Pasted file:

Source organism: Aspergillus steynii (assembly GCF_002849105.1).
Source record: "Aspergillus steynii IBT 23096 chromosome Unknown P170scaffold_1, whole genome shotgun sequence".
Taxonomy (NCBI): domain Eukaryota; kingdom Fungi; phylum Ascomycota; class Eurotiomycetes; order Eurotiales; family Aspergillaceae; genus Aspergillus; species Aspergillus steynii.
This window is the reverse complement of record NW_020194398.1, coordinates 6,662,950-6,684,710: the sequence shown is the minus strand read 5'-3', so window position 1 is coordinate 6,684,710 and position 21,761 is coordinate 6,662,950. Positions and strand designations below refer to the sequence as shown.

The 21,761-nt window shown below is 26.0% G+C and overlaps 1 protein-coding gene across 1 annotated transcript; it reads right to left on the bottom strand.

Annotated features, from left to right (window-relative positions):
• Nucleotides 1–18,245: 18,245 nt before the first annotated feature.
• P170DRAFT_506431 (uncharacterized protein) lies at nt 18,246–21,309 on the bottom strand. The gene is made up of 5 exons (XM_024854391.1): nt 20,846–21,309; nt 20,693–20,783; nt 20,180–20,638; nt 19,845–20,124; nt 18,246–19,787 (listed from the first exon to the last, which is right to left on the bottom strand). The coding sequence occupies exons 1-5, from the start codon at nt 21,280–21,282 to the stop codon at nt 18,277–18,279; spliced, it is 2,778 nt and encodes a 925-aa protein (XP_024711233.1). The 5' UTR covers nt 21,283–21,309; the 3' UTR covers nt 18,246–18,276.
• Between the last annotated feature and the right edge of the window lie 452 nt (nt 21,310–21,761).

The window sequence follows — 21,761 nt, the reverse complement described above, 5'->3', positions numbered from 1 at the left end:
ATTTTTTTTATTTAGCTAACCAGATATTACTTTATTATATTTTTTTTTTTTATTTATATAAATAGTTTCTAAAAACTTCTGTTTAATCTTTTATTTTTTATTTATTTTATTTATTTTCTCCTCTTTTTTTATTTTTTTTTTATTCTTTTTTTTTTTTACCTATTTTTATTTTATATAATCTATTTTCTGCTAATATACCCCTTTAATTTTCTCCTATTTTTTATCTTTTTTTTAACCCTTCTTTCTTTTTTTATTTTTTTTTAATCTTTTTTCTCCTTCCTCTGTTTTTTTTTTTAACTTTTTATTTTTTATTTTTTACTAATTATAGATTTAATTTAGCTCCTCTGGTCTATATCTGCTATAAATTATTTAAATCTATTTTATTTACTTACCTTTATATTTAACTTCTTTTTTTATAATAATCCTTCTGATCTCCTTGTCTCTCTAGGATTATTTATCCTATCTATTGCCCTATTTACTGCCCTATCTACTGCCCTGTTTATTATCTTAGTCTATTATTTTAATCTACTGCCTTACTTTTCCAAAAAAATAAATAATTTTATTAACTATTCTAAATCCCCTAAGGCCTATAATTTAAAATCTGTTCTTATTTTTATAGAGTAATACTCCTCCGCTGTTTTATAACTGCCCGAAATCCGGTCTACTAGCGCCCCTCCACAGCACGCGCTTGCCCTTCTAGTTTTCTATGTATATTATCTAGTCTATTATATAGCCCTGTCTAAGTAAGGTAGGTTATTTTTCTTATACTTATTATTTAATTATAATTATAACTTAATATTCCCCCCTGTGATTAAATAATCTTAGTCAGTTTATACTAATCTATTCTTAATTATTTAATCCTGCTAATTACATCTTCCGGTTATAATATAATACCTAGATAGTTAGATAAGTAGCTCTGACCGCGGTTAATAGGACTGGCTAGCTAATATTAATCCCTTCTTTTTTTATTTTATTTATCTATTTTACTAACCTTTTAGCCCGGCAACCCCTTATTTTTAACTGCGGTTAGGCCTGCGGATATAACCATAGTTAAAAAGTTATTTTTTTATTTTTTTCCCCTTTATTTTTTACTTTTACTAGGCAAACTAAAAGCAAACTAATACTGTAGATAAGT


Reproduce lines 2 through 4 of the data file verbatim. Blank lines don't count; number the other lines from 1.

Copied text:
Source record: "Aspergillus steynii IBT 23096 chromosome Unknown P170scaffold_1, whole genome shotgun sequence".
Taxonomy (NCBI): domain Eukaryota; kingdom Fungi; phylum Ascomycota; class Eurotiomycetes; order Eurotiales; family Aspergillaceae; genus Aspergillus; species Aspergillus steynii.
This window is the reverse complement of record NW_020194398.1, coordinates 6,662,950-6,684,710: the sequence shown is the minus strand read 5'-3', so window position 1 is coordinate 6,684,710 and position 21,761 is coordinate 6,662,950. Positions and strand designations below refer to the sequence as shown.